I found the third issue of Kill Screen to be a difficult read and this was not just because the opening article contained the question “How do you make pixels have a soul?” No, this was “The Intimacy Issue” and it offered several confessional stories.
Brendan Keogh is Critical Distance’s Blogger of the Year 2012 and writer of “Killing is Harmless: A Critical Reading of Spec Ops: The Line”. In the third issue of Kill Screen he wrote about how his avatar CJ in GTA San Andreas was emaciated, unwittingly mirroring his real-life anorexia. In this same issue, JP Grant wrote about a difficult part of his childhood when he would smash windows with his bare hands just to feel something. Another contributor wrote an article bordering on novella-length about virtual sex in Second Life, agoraphobia and the inevitable decline and loss of her parents.
It made me uncomfortable. This urge to put such private details out there felt so alien and, as a reader, I was duped into prying. There were not just limits to how much I wanted to tell people about myself, but also limits about how much I wanted to know about others. How many from the heart confessions can you stomach? In my case, not that many.
At least I did not know the writer who had published the Second Life story, I thought. But this is the internet. A couple of months ago, I realised I had got to know her. Right here in the site comments.
It was Jenn Frank.
And today you are wondering what I almost sent to Ed Key. Perhaps I should not tell you.
* * *
In August 2010, Kieron Gillen put Electron Dance on The Sunday Papers for the first time after he read The Second Game, where I worked through my transition from young gamer with more than enough time to play, to middle-aged parent who finds games do not fit into life so well.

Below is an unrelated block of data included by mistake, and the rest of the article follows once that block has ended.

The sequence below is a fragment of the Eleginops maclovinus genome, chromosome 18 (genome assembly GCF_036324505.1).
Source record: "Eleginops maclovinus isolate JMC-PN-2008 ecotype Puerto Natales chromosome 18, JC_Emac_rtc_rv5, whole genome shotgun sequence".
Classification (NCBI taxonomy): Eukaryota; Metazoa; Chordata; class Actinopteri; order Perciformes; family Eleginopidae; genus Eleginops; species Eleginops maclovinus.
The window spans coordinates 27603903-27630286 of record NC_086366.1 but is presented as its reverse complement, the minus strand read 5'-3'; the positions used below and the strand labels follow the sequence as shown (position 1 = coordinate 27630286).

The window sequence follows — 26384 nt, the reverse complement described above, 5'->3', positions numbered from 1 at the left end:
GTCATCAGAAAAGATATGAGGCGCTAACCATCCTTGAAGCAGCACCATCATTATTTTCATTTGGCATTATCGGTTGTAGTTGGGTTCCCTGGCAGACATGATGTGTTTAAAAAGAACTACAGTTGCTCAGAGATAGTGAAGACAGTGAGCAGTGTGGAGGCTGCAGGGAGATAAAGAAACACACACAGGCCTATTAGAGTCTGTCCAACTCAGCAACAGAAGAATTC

I confessed and was rewarded. It is what the internet hungers for and this taste of traffic persuaded me that personal stories are where fame is to be found. Later that month, I sent mails to several developers asking them to tell me how destructive criticism made them feel. The resulting article, Punchbag Artists, lit the internet up. Nothing I have written since has been retweeted so much.
And I linked to similar pieces written by others. I enjoyed Jenn Frank’s piece relating motherhood to what she did to her Norns in Creatures. Badger Commander wrote about playing Passage with his father and I linked that too. In the comments he said himself, “Was a tough one to write as it felt quite personal and maybe not the best place to write about this stuff.”
And before your very eyes I link them again now.
* * *
There was this guy who had a tumblr and on it he posted about the racist happenings at this new job. The entire internet read it and Kotaku posted about it because his workplace was videogame developer Kixeye.